Aside from being an occasional radio show host, I’ve always fancied myself a bit of an archivist. Some will say hoarder, but I’ll keep saying archivist. I attended the Last Place on Earth auction in Superior last weekend hoping to find some local treasures. I’m mostly a music and clothes collector so I was excited to see there was plenty of both.
Blacklist Artisan Ales, homeless since Sept. 1, is transitioning into its new and improved home at 120 E. Superior St. The revamped space is still under construction and is barely recognizable as the former site of the infamous Last Place on Earth head shop. If all goes well, the brewery will begin production in mid-October and the taproom will open in mid-November.
Jon Loss, Brian Schanzenbach and TJ Estabrook, the partners behind Blacklist Artisan Ales
One of the smaller Twin Ports breweries, Blacklist Artisan Ales, is earning big media attention this week after its announced expansion into the building that previously housed the infamous Last Place on Earth head shop.
A Duluth headshop owner was found guilty of selling banned synthetic drugs Monday afternoon in a case likely to have major impact on the handling of artificial hallucinogens.
Jim Carlson, 56, owner of the Last Place on Earth, was found guilty on 51 of 55 felony counts. His girlfriend, Lava Marie Haugen, 33, was convicted on all four counts against her, including conspiracy. Carlson’s son, Joseph James Gellerman, 35, was convicted of two of four counts against him, but not guilty of conspiracy.
The trial lasted two weeks, and the seven-woman, five-man jury deliberated for about two days over the 55 felony counts.
Last Place on Earth store owner Jim Carlson’s trial is scheduled to begin today. He’s accused of 54 55 counts of violating federal drug and regulatory laws. How many of them will stick? Perhaps you’d like to take a lucky guess. There’s a prize involved, so concentrate and read on.
More explanation below, poll question now:
How many counts of federal drug and regulatory laws will Jim Carlson be found guilty of violating?
This poll is now closed.
Following the ruling on the case, everyone who has chosen the correct number will be entered into a drawing for the prize. What is the prize? It’s a little vague, but PDD will buy you something nice at any shop located near the Last Place on Earth. Maybe you’d like a nice lunch at the Chinese Dragon, some copies at Shel-don, some tokens at Fond-du-Luth Casino or a couple Starfire Ales at Tycoons? We’ll figure it out.
Normally we turn off the commenting feature on polls, but this time we are leaving it on, because it could be interesting to get into some discussion about strategy.
It should be noted that there are three other defendants in this case, charged along with Carlson on some of the counts. For the purposes of this poll, we are considering them irrelevant.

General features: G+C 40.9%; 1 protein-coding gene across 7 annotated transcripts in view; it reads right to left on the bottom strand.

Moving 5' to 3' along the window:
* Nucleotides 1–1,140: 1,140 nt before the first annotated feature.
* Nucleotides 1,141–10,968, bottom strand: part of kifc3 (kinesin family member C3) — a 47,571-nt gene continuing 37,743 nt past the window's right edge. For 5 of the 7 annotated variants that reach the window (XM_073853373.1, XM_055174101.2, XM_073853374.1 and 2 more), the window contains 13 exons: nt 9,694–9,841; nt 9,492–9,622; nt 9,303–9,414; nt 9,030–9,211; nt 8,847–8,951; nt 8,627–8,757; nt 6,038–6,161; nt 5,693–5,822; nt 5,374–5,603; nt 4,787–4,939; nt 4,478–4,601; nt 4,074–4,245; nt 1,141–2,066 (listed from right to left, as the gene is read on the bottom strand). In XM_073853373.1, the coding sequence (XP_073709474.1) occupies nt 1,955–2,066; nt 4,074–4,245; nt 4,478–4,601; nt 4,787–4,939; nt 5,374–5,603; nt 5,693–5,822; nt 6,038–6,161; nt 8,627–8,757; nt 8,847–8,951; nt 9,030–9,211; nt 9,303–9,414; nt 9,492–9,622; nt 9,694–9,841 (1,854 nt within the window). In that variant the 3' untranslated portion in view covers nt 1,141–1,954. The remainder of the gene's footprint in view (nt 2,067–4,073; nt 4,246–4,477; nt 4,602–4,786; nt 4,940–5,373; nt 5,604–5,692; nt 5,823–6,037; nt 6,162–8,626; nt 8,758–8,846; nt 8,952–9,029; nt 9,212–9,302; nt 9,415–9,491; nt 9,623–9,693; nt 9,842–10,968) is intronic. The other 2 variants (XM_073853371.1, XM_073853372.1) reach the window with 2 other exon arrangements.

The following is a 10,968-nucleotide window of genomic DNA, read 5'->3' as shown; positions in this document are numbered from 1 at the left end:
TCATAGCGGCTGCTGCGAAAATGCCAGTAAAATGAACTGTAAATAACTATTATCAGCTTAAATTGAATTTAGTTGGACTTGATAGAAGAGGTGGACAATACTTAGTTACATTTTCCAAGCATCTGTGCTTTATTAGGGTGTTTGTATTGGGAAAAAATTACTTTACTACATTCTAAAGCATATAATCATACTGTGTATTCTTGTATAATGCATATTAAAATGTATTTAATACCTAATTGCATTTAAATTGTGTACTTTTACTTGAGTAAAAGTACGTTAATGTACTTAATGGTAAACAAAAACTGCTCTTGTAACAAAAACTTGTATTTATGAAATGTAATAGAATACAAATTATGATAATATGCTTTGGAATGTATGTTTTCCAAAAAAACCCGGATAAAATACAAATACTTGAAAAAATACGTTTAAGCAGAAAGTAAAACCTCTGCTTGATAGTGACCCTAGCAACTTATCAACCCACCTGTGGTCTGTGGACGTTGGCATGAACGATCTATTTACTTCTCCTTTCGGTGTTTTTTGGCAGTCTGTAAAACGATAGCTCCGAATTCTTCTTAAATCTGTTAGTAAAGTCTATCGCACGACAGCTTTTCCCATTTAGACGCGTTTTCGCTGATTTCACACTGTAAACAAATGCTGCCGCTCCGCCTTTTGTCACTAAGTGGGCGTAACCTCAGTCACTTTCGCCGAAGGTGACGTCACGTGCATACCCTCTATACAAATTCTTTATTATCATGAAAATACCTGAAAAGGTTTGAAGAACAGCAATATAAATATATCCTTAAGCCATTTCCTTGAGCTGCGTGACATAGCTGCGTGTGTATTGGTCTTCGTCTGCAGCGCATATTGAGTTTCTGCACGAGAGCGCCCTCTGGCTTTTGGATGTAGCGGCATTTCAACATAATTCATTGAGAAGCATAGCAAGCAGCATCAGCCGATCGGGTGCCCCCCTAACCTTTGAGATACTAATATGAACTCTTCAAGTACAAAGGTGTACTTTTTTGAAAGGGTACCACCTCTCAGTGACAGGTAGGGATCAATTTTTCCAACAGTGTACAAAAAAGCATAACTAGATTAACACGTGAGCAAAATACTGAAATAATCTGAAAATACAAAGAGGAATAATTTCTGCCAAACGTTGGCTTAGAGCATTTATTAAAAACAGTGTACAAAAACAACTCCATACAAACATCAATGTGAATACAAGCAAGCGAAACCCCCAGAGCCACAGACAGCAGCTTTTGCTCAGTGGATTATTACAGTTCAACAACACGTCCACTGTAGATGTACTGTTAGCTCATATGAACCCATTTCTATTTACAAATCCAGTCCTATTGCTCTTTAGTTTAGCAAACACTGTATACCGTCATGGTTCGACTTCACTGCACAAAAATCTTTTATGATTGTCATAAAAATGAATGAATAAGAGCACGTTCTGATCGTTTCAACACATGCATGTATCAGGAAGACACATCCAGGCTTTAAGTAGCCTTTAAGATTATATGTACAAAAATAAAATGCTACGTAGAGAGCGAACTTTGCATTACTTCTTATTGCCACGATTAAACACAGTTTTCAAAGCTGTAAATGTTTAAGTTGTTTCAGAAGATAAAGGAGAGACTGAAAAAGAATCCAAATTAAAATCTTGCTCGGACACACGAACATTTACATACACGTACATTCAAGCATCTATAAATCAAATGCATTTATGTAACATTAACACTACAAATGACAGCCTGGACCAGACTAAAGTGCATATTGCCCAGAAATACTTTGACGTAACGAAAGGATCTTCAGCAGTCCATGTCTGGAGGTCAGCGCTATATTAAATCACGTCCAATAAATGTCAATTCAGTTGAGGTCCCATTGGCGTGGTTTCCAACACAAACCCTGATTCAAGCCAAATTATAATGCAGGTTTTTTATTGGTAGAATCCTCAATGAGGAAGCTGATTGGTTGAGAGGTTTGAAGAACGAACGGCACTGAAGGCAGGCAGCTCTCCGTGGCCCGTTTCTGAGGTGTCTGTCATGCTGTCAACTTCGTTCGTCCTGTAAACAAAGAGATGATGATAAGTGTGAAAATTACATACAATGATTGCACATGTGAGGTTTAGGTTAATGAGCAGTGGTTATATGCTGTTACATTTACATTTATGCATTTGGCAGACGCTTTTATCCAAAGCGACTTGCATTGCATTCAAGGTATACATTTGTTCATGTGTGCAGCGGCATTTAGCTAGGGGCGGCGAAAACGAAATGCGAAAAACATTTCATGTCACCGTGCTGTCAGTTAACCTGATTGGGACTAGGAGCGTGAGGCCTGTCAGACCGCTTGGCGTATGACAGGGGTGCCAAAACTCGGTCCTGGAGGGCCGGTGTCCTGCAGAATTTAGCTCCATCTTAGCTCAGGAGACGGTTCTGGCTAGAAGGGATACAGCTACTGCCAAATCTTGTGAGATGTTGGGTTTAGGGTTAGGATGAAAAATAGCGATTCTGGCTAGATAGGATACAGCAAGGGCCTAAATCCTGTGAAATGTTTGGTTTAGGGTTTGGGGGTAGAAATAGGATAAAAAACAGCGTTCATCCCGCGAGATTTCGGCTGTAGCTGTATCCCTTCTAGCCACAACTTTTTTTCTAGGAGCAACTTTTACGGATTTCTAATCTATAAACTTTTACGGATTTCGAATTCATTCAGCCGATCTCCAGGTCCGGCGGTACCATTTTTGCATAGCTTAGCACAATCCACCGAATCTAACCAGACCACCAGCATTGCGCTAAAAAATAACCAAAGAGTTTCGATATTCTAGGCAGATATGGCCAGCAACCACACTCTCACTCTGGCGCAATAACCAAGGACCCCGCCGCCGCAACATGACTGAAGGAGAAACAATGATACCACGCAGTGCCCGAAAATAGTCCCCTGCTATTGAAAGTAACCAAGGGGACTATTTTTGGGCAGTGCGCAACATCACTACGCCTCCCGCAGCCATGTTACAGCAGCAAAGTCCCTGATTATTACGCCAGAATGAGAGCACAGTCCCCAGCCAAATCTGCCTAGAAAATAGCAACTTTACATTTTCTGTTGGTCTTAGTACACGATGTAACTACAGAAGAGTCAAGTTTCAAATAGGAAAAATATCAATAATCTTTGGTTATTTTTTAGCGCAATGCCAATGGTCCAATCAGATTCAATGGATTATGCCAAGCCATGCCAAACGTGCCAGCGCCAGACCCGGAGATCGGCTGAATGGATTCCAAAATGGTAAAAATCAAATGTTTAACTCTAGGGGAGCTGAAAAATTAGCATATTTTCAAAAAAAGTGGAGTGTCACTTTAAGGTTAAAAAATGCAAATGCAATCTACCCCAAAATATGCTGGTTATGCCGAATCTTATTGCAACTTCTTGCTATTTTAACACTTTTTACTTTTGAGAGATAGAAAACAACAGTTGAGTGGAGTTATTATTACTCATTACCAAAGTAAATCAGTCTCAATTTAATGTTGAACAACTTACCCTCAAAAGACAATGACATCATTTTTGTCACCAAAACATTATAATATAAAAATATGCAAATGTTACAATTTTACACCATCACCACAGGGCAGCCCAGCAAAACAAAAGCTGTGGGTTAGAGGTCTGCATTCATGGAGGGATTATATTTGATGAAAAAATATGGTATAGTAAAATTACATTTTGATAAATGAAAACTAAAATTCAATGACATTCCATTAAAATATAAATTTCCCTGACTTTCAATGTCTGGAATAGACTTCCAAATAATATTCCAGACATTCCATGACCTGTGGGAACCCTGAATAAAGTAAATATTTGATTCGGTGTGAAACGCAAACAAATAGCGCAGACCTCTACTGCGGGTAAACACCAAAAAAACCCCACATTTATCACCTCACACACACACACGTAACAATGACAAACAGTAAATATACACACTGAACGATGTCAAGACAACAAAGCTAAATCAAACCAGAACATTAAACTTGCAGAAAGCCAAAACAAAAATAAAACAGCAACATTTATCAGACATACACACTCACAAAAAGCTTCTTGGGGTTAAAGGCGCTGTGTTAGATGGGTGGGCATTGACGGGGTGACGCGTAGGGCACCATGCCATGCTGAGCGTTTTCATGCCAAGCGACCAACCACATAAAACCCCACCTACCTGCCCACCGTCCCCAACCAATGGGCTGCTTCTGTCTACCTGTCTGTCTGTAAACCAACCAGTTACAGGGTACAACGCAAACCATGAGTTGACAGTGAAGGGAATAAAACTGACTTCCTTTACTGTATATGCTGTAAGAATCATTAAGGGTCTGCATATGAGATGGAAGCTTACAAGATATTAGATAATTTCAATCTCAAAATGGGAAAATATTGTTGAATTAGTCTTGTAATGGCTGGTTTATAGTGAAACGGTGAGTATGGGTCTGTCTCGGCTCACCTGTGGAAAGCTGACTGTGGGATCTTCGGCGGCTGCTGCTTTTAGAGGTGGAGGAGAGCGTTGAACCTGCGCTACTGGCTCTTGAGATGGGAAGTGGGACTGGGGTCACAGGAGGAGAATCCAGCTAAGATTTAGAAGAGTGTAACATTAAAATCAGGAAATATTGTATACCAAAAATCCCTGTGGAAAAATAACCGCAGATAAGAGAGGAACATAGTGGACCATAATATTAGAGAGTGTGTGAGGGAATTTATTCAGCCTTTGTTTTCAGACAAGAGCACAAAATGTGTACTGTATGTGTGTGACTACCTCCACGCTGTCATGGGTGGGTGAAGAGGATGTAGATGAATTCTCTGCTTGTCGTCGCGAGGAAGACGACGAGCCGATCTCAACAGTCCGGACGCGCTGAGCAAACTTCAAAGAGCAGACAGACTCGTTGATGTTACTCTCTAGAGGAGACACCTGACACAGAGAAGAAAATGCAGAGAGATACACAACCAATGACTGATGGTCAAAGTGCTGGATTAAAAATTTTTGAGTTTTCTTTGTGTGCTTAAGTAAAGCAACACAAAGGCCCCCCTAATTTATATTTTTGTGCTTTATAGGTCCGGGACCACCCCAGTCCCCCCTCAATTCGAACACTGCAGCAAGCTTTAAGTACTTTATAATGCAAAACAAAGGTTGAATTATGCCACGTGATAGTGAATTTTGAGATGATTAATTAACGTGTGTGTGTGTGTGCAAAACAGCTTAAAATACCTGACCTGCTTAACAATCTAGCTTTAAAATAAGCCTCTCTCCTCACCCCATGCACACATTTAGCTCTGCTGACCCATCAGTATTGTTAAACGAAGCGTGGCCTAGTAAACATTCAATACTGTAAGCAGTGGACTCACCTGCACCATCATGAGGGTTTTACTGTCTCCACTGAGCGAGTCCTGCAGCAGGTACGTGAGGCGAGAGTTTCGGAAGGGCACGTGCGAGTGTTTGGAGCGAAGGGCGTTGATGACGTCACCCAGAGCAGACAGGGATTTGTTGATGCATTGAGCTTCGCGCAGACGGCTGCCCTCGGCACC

Any changes to the ruling on appeal do not apply to this poll/contest.
Also, because this poll was recklessly hatched overnight, we reserve the right to change the rules at any point, should there be something stupid we overlooked.
I wanted to share this documentary with anyone who is interested in viewing it. The film is 25 minutes and takes an objective look at the synthetic drug problem in town. I have put it together over the past year and a half, and while the situation is still ongoing, I think it does a good job of educating the viewers on the toll this issue has had on the different people involved with the issue.
This afternoon Duluth police arrested Last Place on Earth owner Jim Carlson and his son, Joseph Gellerman, on probable cause based on prior sales of illegal controlled substances to undercover police officers.
Both Carlson and Gellerman were transported to the St. Louis County Jail and booked for three counts of fourth-degree sale of controlled substance.
So, I haven’t read every post and comment related to the Last Place on Earth here on PDD, so maybe this connection has already been made, but hearing about voters in Washington and Colorado legalizing recreational marijuana use makes me think if they can do it out there, maybe we can do it here. Then maybe, just maybe, the LPOE wouldn’t have to sell the “legal alternatives” that seem to be way more harmful than the real stuff. Or do you think this would even make a difference? Would people still line up for incense and bath salts or whatever the heck it is they sell there, even if marijuana was legal?
There seems to be a lot of concern for the rights of the millionaire businessman who is attempting to use loopholes in the law to make money at the great expense of others who want nothing to do with his business, but are forced to carry the burden of his business model. Jim Carlson hides behind a dubious technicality claiming that the poison he is selling at the Last Place on Earth is OK because the chemists keep playing Russian roulette with his customers by changing the chemical compounds on a regular basis.
A true libertarian wouldn’t hide behind technicalities of the law – they would take full, personal responsibility for their actions. Carlson has a business model in which he is making millions and externalizing costs onto the community. Because of his business model, other businesses are struggling, the government pays for the emergency health care for uninsured addicts, and our public sidewalks and parks are taken over by people getting high, selling drugs, and harassing other folks who want no part of his business – yet are forced to absorb the costs that Carlson is imposing on them.